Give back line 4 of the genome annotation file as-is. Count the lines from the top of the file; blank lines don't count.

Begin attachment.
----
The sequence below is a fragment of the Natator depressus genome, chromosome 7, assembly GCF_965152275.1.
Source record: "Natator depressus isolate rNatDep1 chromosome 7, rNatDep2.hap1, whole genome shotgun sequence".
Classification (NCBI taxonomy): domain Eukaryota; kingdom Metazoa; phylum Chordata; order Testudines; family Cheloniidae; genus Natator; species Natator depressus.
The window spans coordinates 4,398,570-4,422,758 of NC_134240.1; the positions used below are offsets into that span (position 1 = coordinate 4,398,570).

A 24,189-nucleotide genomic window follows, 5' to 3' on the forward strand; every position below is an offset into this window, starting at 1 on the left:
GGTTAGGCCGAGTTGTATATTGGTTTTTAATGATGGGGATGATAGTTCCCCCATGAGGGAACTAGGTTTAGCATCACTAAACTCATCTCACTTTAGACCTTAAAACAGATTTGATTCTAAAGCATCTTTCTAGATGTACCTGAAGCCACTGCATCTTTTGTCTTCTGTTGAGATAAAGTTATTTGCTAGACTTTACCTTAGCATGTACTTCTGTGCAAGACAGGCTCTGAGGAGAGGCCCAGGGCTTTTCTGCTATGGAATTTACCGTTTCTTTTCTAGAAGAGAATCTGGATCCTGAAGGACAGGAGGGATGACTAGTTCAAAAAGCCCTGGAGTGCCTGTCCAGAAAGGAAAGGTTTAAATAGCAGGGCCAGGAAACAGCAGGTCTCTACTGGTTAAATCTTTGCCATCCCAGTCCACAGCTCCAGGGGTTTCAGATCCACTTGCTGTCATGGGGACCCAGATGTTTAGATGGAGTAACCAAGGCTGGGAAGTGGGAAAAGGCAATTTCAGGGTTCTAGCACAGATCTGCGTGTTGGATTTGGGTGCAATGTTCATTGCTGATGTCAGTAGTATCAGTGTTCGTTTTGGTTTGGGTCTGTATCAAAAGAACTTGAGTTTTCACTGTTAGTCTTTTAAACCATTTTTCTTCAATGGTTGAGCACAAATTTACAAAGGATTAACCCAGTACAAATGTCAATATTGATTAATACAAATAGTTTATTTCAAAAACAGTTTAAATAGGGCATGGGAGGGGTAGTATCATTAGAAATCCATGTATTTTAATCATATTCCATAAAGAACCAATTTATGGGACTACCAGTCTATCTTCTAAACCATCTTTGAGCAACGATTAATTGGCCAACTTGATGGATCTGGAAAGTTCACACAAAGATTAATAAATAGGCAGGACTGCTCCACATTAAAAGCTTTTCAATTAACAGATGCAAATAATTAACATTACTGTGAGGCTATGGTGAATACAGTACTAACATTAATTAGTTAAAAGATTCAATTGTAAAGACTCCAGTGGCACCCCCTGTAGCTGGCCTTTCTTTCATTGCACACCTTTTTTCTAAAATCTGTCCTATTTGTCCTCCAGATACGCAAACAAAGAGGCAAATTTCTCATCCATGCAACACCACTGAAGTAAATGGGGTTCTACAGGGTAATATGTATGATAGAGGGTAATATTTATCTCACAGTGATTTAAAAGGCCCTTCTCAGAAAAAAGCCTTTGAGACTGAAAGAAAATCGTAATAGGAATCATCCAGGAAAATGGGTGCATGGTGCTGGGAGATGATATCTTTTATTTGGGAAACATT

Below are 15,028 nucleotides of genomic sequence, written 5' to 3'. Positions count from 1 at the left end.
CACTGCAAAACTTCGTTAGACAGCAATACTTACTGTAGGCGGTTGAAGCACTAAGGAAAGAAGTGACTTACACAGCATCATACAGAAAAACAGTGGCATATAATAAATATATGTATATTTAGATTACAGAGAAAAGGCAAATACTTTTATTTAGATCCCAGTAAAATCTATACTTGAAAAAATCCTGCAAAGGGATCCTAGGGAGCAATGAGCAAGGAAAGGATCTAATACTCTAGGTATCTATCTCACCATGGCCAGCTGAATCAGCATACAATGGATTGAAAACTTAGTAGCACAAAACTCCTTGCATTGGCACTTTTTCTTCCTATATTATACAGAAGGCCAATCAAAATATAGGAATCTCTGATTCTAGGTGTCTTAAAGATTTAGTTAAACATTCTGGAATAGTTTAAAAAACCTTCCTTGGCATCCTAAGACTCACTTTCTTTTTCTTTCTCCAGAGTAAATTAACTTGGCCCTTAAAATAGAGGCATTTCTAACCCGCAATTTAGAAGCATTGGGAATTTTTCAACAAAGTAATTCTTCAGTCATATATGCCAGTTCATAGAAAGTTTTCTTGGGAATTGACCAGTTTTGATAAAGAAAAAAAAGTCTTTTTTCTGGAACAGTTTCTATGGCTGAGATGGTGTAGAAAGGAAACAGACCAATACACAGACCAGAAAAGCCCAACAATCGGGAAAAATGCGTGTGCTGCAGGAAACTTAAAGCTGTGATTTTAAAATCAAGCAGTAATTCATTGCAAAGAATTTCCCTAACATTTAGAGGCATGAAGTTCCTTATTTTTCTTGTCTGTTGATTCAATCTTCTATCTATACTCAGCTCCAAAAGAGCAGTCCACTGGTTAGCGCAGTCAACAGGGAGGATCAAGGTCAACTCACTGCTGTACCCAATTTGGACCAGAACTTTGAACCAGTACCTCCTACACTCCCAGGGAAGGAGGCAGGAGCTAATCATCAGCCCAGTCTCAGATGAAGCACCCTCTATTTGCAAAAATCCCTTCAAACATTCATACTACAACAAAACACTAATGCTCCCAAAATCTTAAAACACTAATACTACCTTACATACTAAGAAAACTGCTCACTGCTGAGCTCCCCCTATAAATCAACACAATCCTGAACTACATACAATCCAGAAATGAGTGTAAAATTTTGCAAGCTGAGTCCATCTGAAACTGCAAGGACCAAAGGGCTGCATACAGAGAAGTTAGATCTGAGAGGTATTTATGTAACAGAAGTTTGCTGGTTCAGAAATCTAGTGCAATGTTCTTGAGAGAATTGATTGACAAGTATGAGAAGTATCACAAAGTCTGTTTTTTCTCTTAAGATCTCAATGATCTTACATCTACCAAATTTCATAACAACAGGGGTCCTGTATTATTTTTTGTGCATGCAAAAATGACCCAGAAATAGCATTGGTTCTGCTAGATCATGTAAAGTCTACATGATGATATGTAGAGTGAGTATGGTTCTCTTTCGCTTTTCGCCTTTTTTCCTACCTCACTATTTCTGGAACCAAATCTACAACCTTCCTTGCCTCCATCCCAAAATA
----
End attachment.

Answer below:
The window spans coordinates 4,398,570-4,422,758 of NC_134240.1; the positions used below are offsets into that span (position 1 = coordinate 4,398,570).